Before the release, I’ll also update kiss3d, ncollide, and nphysics in order to have a taste (and fix flaws) of the new design in extremely generic code.


#2

Time for some updates on this! You will see the work done so far on the nexgen branch. This is basically a full rewrite of the library internals with lots of added features (and a few removed).

Also, I’d appreciate some help for whoever would be interested in working on integrating Blas/Lapack/matrixmultiply. All the relevant code to be modified are in the src/core/matrix.rs and src/core/ops.rs files.

Main modifications and new features

(Almost) everything is generic wrt. the dimension.

For example a 3x3 matrix is Matrix<f32, U3, U3, S> while a (column) vector is Matrix<f32, U3, U1, S>. In both cases S is some other type parameter that represents the matrix data storage type (more on this later). Of course, many type aliases are defined for, e.g., low dimensional matrices and vectors. For example, Vector1 to Vector6 are provided, as well as all square and rectangular matrices from Matrix1 to Matrix6 (for example a 2x3 matrix type alias is Matrix2x3).

Dynamically-sized matrix and vectors

Dynamical-sized matrices and vectors are declared just like statically-sized matrices, but with a special value for its dimension, i.e., Matrix<f32, Dynamic, Dynamic, S> and Matrix<f32, Dynamic, U1, S> (for dynamically-sized vectors). This is actually much like Eigen. This is where the last type parameter S (which you don’t have to worry about as long as you use the type aliases) plays its main role: dynamic entities will store their data as Vec while statically-sized matrices will use GenericArray.

Thus, because dynamic and static matrices use the same base type (Matrix<...>), they both share the same code.

Vector/Matrix slicing

It is now possible to take references to parts of a vector or matrix. For example, it is possible to extract a 2x2 submatrix from a 3x3 matrix using:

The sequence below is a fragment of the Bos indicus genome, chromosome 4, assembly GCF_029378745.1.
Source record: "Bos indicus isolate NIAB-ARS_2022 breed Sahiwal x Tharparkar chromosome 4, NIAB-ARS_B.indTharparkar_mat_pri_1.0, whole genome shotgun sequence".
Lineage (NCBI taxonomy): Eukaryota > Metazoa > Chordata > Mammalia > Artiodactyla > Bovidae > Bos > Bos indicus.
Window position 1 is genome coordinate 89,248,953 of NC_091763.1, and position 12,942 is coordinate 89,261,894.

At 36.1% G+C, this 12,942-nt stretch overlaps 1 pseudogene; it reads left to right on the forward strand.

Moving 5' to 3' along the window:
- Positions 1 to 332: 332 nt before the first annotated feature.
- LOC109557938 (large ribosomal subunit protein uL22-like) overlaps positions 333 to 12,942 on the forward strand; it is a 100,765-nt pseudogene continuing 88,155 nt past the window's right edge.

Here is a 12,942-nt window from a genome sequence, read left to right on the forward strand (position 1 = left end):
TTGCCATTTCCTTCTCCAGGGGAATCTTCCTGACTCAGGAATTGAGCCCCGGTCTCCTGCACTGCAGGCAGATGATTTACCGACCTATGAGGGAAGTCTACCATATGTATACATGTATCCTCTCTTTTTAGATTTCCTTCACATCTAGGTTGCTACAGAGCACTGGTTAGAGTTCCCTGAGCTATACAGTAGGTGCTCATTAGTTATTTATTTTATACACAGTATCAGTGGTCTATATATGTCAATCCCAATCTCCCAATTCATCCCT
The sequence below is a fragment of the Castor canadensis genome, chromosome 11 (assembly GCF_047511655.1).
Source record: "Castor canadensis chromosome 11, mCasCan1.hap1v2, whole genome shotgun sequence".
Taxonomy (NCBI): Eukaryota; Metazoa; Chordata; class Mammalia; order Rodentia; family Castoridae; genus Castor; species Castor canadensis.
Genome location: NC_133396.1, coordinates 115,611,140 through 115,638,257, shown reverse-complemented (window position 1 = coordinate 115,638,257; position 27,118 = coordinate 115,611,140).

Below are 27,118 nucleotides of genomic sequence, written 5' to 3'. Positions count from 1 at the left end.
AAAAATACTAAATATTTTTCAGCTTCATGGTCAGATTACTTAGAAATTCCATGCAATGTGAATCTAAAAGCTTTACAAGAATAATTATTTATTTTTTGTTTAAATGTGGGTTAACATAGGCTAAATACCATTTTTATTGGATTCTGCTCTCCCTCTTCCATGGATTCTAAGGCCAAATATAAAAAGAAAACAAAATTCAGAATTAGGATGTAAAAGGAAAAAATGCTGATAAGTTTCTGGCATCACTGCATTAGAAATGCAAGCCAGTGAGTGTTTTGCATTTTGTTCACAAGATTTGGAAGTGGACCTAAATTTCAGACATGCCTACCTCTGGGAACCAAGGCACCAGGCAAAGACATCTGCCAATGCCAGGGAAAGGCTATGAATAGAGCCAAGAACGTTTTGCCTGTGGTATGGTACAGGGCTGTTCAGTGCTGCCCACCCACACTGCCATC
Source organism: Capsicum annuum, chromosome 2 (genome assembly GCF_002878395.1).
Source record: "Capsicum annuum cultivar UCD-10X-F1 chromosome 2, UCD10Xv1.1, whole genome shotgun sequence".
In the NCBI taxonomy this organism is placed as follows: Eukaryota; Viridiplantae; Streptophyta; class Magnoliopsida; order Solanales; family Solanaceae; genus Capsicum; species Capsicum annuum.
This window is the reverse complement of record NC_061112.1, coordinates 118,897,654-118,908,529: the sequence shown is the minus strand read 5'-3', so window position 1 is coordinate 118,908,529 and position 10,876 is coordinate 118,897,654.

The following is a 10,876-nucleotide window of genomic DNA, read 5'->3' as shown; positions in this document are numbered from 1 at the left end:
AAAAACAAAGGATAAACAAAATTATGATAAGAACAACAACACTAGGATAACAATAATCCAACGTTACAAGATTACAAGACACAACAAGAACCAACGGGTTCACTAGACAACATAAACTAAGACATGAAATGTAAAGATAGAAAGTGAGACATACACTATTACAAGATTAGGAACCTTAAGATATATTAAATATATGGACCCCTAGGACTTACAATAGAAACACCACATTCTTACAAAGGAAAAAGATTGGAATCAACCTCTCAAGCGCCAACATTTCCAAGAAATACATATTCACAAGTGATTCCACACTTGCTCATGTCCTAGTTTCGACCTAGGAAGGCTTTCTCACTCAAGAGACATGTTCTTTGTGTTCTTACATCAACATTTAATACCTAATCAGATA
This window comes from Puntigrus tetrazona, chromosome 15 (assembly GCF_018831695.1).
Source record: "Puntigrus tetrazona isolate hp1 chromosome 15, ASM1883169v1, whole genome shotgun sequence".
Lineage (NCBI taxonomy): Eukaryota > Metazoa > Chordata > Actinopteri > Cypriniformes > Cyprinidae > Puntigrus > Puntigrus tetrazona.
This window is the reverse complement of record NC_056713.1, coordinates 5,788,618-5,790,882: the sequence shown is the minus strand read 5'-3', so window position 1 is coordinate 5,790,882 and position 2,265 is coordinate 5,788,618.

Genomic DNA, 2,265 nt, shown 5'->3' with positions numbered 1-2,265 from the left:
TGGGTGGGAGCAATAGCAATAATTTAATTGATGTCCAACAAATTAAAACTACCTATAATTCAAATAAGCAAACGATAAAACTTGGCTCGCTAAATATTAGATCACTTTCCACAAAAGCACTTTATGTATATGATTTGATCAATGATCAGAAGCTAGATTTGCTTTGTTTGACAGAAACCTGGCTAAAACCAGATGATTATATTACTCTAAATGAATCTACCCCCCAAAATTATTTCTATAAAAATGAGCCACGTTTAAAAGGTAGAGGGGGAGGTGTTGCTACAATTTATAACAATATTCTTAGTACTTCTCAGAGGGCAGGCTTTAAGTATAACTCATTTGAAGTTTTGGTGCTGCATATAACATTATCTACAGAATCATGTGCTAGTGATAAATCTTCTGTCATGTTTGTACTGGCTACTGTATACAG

let m3 = Matrix3::new(...);
let m2 = m3.fixed_slice::<U2, U2>(0, 0);

Here, m2 will a 2D submatrix of m3 starting with its top-left component. Because this slice is simply a Matrix<f32, U2, U2, S> with some special value for the S storage parameter (which contain an internal reference to m3), they share most capabilities of non-slice matrices (e.g. matrix/matrix or matrix/vector multiplication, etc.)

Mutable slices, slices-of-slices, and custom strides are also possible.

If the slice size is not known at compile-time, it is possible to write, e.g.:

let m2 = m3.slice((0, 0), (2, 2));

Here, m2 is a dynamically-sized slice and its type is Matrix<f32, Dynamic, Dynamic, S> with some special value of the S storage parameter which contain an internal reference to m3.

Transformations

The whole set of common transformations are now included in nalgebra. In particular, we have types for:

  • Translation
  • Rotation matrix
  • Unit quaternion (3D rotation)
  • Unit complex (2D rotation)
  • Isometry (translation × rotation)
  • Similarity (translation × rotation × uniform scale)
  • Affine (translation × rotation × non-uniform scale × rotation)
  • Projective (arbitrary invertible transformation).

They can be used in generic code as they implement transformations traits from alga.

Less traits

If you don’t care about generic programming, you should not have to import tons of traits to use algebraic operators. That’s why most operators are now implemented as struct methods. Use traits from alga for generic programming.

What’s next

A few feature still have to be added or polished. Then, the next steps are:

Documentation

I’m working on a new website (much like the one for ncollide) that will document all those features. The rustdoc-generated doc put too much emphasis on trait bounds, making it very hard to read.

Performance

We basically need to integrate matrixmultiply, Blas and Lapack. Any contribution on that would be strongly appreciated. We also need to check that we did not regress from the previous version of nalgebra.

Unresolved issues

I get a lot of Broken MIR errors when compiling tests of benchmarks (mostly because it fails to recognize that an associated type is equal to some other exact type). I am not sure how to decrease the code base to report this as an issue to the rust compiler repo.